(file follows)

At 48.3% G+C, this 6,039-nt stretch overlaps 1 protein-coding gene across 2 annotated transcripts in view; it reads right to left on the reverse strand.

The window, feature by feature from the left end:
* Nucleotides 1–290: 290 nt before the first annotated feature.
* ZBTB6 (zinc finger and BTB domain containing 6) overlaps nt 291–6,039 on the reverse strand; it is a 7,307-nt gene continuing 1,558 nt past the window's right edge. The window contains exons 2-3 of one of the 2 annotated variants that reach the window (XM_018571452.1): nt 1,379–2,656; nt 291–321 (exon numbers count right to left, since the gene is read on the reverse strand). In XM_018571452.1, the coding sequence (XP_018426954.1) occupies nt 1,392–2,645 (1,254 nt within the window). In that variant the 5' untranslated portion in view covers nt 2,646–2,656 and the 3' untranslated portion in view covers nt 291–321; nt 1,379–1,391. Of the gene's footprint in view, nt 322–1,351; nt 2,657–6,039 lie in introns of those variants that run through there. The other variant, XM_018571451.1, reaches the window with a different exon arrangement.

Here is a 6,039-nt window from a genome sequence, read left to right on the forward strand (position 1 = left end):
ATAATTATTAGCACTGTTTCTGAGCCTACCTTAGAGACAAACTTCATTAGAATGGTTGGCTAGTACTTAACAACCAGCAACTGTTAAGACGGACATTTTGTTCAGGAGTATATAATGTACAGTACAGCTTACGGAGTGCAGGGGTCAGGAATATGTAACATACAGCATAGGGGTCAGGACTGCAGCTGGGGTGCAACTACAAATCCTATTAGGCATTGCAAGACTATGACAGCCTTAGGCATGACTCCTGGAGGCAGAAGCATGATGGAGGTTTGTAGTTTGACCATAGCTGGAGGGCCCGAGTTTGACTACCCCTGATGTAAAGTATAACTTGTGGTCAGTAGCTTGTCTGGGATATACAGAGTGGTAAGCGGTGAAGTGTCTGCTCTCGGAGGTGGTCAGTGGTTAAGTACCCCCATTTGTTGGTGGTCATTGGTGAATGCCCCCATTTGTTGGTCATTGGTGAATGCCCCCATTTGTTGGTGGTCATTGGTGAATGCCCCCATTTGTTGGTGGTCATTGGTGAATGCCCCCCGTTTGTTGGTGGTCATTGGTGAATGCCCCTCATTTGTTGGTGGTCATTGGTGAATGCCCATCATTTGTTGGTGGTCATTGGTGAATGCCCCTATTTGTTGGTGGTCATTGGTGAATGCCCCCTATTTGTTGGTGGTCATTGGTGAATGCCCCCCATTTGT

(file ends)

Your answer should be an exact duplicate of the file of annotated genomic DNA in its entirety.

At 48.3% G+C, this 6,039-nt stretch overlaps 1 protein-coding gene across 2 annotated transcripts in view; it reads right to left on the reverse strand.

The window, feature by feature from the left end:
* Nucleotides 1–290: 290 nt before the first annotated feature.
* ZBTB6 (zinc finger and BTB domain containing 6) overlaps nt 291–6,039 on the reverse strand; it is a 7,307-nt gene continuing 1,558 nt past the window's right edge. The window contains exons 2-3 of one of the 2 annotated variants that reach the window (XM_018571452.1): nt 1,379–2,656; nt 291–321 (exon numbers count right to left, since the gene is read on the reverse strand). In XM_018571452.1, the coding sequence (XP_018426954.1) occupies nt 1,392–2,645 (1,254 nt within the window). In that variant the 5' untranslated portion in view covers nt 2,646–2,656 and the 3' untranslated portion in view covers nt 291–321; nt 1,379–1,391. Of the gene's footprint in view, nt 322–1,351; nt 2,657–6,039 lie in introns of those variants that run through there. The other variant, XM_018571451.1, reaches the window with a different exon arrangement.

Here is a 6,039-nt window from a genome sequence, read left to right on the forward strand (position 1 = left end):
ATAATTATTAGCACTGTTTCTGAGCCTACCTTAGAGACAAACTTCATTAGAATGGTTGGCTAGTACTTAACAACCAGCAACTGTTAAGACGGACATTTTGTTCAGGAGTATATAATGTACAGTACAGCTTACGGAGTGCAGGGGTCAGGAATATGTAACATACAGCATAGGGGTCAGGACTGCAGCTGGGGTGCAACTACAAATCCTATTAGGCATTGCAAGACTATGACAGCCTTAGGCATGACTCCTGGAGGCAGAAGCATGATGGAGGTTTGTAGTTTGACCATAGCTGGAGGGCCCGAGTTTGACTACCCCTGATGTAAAGTATAACTTGTGGTCAGTAGCTTGTCTGGGATATACAGAGTGGTAAGCGGTGAAGTGTCTGCTCTCGGAGGTGGTCAGTGGTTAAGTACCCCCATTTGTTGGTGGTCATTGGTGAATGCCCCCATTTGTTGGTCATTGGTGAATGCCCCCATTTGTTGGTGGTCATTGGTGAATGCCCCCATTTGTTGGTGGTCATTGGTGAATGCCCCCCGTTTGTTGGTGGTCATTGGTGAATGCCCCTCATTTGTTGGTGGTCATTGGTGAATGCCCATCATTTGTTGGTGGTCATTGGTGAATGCCCCTATTTGTTGGTGGTCATTGGTGAATGCCCCCTATTTGTTGGTGGTCATTGGTGAATGCCCCCCATTTGT